Google's good news: Microsoft cannibalizes Yahoo search share

Microsoft sure is gaining search share fast. Too bad it's cannibalizing Yahoo rather than gaining on Google.

Today, Nielsen released March 2010 US search share numbers, and, whoa, are they good news-bad news for Microsoft. The good news: Microsoft search share is 12.2 percent. The bad news: Microsoft closed the gap on Yahoo to within 1.2 percent. Yahoo's search share is 13.4 percent.

A year ago, these gains would have been great cheering within the hallowed halls of Microsoft's campus. But Yahoo is Microsoft's new search partner. The two companies announced the deal, which will eventually hand over responsibility for Yahoo search to Microsoft, in July 2009. Cannibalization is not good for Yahoo, either. How can Yahoo make gobs of money from its Microsoft-powered search deal if Microsoft gobbles up search share?

How much Pac-Man-like gobbling is that? According to Nielsen, in April 2009, Yahoo's US search share was a healthier 16.3 percent, while Microsoft had 9.9 percent share. Microsoft's month-on-month search share increases -- cannibalization of Yahoo share -- are much stronger in 2010 than December 2009. More problematic, Microsoft gains are taking nothing from Google. In April 2009, Microsoft and Yahoo had combined search share of 26.2 percent. March 2010: 25.6 percent. Google: 64 percent in April 2009 and 65.7 percent in March 2010. But the gains aren't all cannibalization. Microsoft also appears to be nipping search share from some smaller search engines.

For more perspective, Nielsen also released number of searches. Americans conducted 9.72 billion searches last month. Microsoft-Yahoo combined, for March 2010: About 2.5 billion searches. Google: 6.5 billion. Microsoft-Yahoo combined April 2009: 2.26 billion searches. Google: 5.5 billion searches. So searches at Microhoo were lower 11 months earlier, but search share higher.

March 2010 US Search Share

Oh, yeah, Bing advertising is helping Microsoft to convert search users. Too bad, most are coming from Microsoft's new search partner and not its arch rival. In July 2009 post "Microsoft-Yahoo deal is Google's Christmas-in-July present," I warned that the search agreement would likely lead to search cannibalization. But even before the deal is complete, Microsoft is gobble, gobble, gobbling share because of its marketing, branding and search service success with Bing.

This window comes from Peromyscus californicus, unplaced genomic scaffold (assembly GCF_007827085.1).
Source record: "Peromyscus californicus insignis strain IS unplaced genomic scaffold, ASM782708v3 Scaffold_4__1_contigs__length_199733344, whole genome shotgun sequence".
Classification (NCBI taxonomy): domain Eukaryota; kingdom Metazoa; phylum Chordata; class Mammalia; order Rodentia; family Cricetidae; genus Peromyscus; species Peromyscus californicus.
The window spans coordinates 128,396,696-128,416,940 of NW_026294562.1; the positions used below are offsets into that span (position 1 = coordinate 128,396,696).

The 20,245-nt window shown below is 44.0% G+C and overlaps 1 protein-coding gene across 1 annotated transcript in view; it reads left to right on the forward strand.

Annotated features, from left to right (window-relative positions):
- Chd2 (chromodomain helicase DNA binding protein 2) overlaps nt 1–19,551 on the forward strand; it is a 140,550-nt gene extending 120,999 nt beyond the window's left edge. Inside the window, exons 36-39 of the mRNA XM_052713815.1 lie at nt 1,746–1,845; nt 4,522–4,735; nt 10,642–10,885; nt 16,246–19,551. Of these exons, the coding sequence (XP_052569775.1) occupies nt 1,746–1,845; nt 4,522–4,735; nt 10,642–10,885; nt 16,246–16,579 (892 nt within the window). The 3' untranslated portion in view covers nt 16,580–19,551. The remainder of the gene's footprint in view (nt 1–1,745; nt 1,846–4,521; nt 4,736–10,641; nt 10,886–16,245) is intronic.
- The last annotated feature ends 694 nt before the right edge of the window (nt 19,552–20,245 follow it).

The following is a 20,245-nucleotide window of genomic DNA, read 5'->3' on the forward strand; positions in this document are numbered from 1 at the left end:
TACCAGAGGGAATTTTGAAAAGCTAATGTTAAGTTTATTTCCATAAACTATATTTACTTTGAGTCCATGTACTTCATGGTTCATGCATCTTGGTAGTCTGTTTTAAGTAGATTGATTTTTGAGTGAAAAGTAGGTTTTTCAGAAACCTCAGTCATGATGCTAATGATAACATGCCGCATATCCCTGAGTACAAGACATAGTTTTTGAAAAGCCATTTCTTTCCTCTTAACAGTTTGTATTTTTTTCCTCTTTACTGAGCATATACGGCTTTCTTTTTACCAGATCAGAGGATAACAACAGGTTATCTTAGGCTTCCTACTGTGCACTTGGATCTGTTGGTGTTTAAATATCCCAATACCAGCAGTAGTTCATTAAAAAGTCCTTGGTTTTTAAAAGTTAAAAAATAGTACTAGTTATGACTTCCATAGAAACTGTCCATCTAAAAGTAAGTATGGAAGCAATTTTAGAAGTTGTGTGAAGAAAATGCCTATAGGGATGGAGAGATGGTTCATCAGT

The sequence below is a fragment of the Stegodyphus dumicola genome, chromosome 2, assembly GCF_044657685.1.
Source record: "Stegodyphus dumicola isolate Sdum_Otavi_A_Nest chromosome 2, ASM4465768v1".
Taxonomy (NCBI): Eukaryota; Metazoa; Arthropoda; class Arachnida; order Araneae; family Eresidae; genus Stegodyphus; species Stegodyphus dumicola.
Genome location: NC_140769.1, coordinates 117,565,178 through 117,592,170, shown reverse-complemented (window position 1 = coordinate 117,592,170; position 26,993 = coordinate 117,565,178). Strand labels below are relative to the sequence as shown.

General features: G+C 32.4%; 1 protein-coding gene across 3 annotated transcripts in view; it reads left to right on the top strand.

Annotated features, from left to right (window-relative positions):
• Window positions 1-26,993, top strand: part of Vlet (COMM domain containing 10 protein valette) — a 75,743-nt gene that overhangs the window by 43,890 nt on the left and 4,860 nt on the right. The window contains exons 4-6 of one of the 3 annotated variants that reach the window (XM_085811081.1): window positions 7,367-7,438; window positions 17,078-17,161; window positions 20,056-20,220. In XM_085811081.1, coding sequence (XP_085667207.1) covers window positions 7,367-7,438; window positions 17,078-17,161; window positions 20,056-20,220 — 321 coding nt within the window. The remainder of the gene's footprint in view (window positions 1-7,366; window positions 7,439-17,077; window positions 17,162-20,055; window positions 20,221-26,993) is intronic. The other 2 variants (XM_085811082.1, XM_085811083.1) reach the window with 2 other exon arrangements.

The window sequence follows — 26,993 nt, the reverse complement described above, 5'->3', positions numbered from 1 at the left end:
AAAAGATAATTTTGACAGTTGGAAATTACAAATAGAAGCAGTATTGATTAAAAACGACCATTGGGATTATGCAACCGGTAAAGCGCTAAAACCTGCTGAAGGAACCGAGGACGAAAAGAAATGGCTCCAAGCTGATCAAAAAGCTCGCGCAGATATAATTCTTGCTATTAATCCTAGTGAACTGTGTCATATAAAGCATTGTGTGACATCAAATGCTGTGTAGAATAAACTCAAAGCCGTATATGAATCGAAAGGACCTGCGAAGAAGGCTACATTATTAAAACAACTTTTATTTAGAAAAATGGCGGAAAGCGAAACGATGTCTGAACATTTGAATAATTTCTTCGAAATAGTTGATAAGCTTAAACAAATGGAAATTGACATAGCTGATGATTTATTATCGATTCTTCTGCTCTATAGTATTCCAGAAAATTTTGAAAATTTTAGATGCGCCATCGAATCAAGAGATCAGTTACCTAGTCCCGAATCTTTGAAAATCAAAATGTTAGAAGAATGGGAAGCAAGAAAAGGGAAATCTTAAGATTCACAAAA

Cannibalization already could be seen when the companies announced the search agreement. I wrote in July 2009:

Further cannibalization is inevitable, and there is likely to be heaps of it. Matters would have been worse had Microsoft bought Yahoo and consolidated all search under a single brand. My prediction: Combined Microsoft-Yahoo share will be less than 20 percent within 12 months of the deal's closing -- and that's my being somewhat generous so that I don't get totally flamed in comments.

Microsoft already is reaping benefits from its newfound search share. During fiscal 2010 third quarter, online advertising revenue rose 19 percent, or by $81 million, to $502 million. The company attributed most of the advertising sales increases to search share gains.

April 2009 Search Share

Increasing search cannibalization creates quandaries for both Microsoft and Yahoo. Microsoft is in process of logistically assuming responsibility for Yahoo search, with end of calendar year the target for US completion. But at the rate Yahoo is bleeding search share to its partner, will Microsoft end up paying too much to integrate with Yahoo search and for TAC (traffic acquisition costs)? Then there is Yahoo's responsibility for premium search advertising for both services to consider.

Then there is the larger question of whether Microsoft should have cut a deal with Yahoo at all. Perhaps the money would have been better spent improving Bing and buying more advertising. After all, Microsoft has made remarkable gains organically.

More number crunching is warranted. This post is late-day posting. I want to go through the numbers fresh and also ask for analyst comments about the overall value or cost to either Microsoft or Yahoo.

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